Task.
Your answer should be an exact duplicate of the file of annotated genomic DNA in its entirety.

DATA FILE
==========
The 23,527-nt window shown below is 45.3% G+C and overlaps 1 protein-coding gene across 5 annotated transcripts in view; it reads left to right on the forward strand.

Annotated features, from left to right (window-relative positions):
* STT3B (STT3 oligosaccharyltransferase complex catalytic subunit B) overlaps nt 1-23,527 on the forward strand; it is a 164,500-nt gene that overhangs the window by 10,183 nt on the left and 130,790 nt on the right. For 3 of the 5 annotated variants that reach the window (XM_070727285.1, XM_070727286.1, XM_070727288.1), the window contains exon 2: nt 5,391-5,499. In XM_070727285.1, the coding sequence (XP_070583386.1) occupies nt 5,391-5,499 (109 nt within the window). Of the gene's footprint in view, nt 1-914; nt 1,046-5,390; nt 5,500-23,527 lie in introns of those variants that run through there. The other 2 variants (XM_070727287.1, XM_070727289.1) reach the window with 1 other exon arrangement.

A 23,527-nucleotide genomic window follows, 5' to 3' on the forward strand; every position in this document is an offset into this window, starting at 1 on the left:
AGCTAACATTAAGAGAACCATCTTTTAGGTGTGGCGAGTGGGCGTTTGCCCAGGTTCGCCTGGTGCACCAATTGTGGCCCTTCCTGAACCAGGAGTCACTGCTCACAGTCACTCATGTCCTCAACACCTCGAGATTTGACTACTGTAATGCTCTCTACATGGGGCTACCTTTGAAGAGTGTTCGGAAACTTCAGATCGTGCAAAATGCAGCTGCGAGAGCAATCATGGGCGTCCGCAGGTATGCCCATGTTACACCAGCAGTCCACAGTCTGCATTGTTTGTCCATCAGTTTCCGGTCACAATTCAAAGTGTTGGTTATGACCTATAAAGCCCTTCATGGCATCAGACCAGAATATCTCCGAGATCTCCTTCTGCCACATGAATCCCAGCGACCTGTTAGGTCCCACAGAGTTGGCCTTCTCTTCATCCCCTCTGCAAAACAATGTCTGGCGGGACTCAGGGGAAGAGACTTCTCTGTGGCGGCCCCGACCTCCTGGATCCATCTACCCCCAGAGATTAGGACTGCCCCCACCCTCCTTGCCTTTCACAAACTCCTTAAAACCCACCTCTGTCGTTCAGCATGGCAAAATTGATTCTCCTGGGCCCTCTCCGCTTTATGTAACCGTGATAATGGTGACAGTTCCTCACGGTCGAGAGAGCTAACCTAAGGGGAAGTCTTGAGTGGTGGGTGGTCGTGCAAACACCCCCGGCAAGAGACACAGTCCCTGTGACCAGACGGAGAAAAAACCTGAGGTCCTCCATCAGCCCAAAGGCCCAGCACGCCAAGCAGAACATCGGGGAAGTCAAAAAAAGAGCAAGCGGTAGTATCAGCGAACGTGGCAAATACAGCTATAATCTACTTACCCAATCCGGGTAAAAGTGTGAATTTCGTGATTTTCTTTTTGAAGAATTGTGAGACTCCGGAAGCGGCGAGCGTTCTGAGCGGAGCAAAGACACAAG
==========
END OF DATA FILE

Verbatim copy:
The 23,527-nt window shown below is 45.3% G+C and overlaps 1 protein-coding gene across 5 annotated transcripts in view; it reads left to right on the forward strand.

Annotated features, from left to right (window-relative positions):
* STT3B (STT3 oligosaccharyltransferase complex catalytic subunit B) overlaps nt 1-23,527 on the forward strand; it is a 164,500-nt gene that overhangs the window by 10,183 nt on the left and 130,790 nt on the right. For 3 of the 5 annotated variants that reach the window (XM_070727285.1, XM_070727286.1, XM_070727288.1), the window contains exon 2: nt 5,391-5,499. In XM_070727285.1, the coding sequence (XP_070583386.1) occupies nt 5,391-5,499 (109 nt within the window). Of the gene's footprint in view, nt 1-914; nt 1,046-5,390; nt 5,500-23,527 lie in introns of those variants that run through there. The other 2 variants (XM_070727287.1, XM_070727289.1) reach the window with 1 other exon arrangement.

A 23,527-nucleotide genomic window follows, 5' to 3' on the forward strand; every position in this document is an offset into this window, starting at 1 on the left:
AGCTAACATTAAGAGAACCATCTTTTAGGTGTGGCGAGTGGGCGTTTGCCCAGGTTCGCCTGGTGCACCAATTGTGGCCCTTCCTGAACCAGGAGTCACTGCTCACAGTCACTCATGTCCTCAACACCTCGAGATTTGACTACTGTAATGCTCTCTACATGGGGCTACCTTTGAAGAGTGTTCGGAAACTTCAGATCGTGCAAAATGCAGCTGCGAGAGCAATCATGGGCGTCCGCAGGTATGCCCATGTTACACCAGCAGTCCACAGTCTGCATTGTTTGTCCATCAGTTTCCGGTCACAATTCAAAGTGTTGGTTATGACCTATAAAGCCCTTCATGGCATCAGACCAGAATATCTCCGAGATCTCCTTCTGCCACATGAATCCCAGCGACCTGTTAGGTCCCACAGAGTTGGCCTTCTCTTCATCCCCTCTGCAAAACAATGTCTGGCGGGACTCAGGGGAAGAGACTTCTCTGTGGCGGCCCCGACCTCCTGGATCCATCTACCCCCAGAGATTAGGACTGCCCCCACCCTCCTTGCCTTTCACAAACTCCTTAAAACCCACCTCTGTCGTTCAGCATGGCAAAATTGATTCTCCTGGGCCCTCTCCGCTTTATGTAACCGTGATAATGGTGACAGTTCCTCACGGTCGAGAGAGCTAACCTAAGGGGAAGTCTTGAGTGGTGGGTGGTCGTGCAAACACCCCCGGCAAGAGACACAGTCCCTGTGACCAGACGGAGAAAAAACCTGAGGTCCTCCATCAGCCCAAAGGCCCAGCACGCCAAGCAGAACATCGGGGAAGTCAAAAAAAGAGCAAGCGGTAGTATCAGCGAACGTGGCAAATACAGCTATAATCTACTTACCCAATCCGGGTAAAAGTGTGAATTTCGTGATTTTCTTTTTGAAGAATTGTGAGACTCCGGAAGCGGCGAGCGTTCTGAGCGGAGCAAAGACACAAG